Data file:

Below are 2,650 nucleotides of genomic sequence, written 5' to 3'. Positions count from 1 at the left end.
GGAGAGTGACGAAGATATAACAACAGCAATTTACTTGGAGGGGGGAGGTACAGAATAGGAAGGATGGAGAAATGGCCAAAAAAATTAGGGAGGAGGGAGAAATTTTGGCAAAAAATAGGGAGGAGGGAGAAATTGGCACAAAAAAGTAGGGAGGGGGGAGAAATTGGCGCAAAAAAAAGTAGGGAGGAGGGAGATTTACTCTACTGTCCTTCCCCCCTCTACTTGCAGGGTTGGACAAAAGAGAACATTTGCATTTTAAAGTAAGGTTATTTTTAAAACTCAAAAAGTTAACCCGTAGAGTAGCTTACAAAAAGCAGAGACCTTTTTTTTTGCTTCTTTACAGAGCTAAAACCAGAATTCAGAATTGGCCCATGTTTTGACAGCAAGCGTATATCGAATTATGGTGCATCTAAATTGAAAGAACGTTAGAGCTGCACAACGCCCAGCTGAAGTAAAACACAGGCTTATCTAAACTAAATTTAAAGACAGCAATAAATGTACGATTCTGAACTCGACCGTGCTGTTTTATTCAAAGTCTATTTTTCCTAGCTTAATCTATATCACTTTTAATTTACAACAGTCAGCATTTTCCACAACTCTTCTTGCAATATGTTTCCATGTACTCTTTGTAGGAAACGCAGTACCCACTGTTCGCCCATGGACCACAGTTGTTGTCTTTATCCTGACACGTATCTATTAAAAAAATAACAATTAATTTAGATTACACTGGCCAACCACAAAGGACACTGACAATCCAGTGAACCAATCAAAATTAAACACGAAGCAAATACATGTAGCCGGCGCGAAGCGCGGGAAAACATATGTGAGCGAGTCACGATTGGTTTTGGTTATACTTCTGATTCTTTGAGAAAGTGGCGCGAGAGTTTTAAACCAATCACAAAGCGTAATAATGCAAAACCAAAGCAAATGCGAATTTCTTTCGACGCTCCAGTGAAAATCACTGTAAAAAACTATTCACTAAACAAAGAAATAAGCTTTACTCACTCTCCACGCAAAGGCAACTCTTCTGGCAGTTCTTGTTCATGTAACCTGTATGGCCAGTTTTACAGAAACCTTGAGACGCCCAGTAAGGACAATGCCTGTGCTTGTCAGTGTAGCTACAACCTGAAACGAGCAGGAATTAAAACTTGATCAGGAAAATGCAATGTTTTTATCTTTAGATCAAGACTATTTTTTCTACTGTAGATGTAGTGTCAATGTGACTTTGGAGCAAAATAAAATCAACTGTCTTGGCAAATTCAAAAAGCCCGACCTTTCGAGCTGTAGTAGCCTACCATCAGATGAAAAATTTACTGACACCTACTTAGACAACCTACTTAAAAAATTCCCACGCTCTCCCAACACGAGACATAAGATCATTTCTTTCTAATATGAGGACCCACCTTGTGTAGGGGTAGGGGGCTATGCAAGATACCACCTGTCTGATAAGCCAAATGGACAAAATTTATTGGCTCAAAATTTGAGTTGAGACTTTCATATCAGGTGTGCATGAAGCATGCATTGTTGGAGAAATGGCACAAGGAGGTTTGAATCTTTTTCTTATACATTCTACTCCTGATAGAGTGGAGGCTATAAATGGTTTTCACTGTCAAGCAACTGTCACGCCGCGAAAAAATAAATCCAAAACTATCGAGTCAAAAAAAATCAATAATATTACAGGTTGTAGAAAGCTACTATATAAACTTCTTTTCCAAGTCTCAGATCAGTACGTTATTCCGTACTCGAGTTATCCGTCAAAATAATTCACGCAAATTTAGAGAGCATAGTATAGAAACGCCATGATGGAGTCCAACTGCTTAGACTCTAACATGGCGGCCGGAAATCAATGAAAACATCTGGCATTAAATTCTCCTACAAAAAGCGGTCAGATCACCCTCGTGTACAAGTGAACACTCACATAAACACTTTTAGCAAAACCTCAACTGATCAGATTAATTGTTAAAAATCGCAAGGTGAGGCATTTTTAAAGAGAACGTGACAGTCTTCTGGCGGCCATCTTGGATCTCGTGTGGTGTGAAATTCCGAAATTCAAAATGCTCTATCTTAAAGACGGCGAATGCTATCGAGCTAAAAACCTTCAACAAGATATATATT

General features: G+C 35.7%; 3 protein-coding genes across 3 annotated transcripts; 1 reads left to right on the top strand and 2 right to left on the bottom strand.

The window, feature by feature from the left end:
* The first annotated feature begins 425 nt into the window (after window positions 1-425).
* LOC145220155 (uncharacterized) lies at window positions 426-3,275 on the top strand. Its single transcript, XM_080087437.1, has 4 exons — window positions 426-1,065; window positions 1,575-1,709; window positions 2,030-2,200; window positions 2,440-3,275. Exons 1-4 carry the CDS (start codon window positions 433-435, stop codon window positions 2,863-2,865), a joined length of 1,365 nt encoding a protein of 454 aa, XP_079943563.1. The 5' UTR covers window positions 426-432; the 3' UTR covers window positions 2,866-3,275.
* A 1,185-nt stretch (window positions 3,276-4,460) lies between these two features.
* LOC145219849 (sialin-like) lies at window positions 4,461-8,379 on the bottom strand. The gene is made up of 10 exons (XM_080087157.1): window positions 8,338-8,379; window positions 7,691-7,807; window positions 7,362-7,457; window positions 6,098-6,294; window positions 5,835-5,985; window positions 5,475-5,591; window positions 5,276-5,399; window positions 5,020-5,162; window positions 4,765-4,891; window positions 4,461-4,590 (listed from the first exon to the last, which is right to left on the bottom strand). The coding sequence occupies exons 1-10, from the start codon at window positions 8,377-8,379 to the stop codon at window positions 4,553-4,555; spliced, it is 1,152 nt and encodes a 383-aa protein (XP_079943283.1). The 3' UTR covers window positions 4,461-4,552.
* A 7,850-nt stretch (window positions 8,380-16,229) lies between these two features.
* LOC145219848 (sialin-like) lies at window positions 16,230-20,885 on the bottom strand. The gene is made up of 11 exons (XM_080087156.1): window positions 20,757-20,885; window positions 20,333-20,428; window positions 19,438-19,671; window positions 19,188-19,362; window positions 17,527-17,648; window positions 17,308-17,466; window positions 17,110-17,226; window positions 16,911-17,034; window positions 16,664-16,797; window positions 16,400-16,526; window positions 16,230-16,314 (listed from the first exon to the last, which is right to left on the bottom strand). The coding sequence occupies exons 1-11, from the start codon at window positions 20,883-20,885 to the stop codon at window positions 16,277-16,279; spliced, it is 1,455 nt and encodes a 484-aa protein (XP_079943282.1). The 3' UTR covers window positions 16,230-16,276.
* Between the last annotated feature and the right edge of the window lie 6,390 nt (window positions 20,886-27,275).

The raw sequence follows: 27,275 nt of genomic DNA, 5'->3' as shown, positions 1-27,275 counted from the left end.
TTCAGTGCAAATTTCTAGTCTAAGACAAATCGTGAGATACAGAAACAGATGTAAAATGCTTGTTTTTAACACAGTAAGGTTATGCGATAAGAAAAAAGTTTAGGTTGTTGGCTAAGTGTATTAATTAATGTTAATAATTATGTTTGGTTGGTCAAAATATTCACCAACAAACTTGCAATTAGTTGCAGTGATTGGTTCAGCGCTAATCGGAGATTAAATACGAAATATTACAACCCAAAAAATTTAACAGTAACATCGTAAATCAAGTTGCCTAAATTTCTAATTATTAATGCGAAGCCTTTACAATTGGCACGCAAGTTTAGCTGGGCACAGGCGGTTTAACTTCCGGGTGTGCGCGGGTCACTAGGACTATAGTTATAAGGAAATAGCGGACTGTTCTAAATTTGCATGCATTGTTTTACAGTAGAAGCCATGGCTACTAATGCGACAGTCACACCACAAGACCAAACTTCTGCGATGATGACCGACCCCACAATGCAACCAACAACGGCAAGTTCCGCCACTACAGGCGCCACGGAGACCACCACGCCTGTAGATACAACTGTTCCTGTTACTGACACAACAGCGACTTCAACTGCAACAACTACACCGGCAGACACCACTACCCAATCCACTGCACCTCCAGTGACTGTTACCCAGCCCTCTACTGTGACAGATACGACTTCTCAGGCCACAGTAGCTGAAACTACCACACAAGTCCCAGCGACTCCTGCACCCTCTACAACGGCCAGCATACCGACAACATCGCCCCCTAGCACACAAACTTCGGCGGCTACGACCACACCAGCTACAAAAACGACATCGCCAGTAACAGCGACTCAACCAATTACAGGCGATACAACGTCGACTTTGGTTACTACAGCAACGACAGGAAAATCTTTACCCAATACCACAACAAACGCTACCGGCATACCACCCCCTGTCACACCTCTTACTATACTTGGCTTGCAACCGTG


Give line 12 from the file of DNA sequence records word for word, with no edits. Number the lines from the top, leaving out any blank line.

The raw sequence follows: 27,275 nt of genomic DNA, 5'->3' as shown, positions 1-27,275 counted from the left end.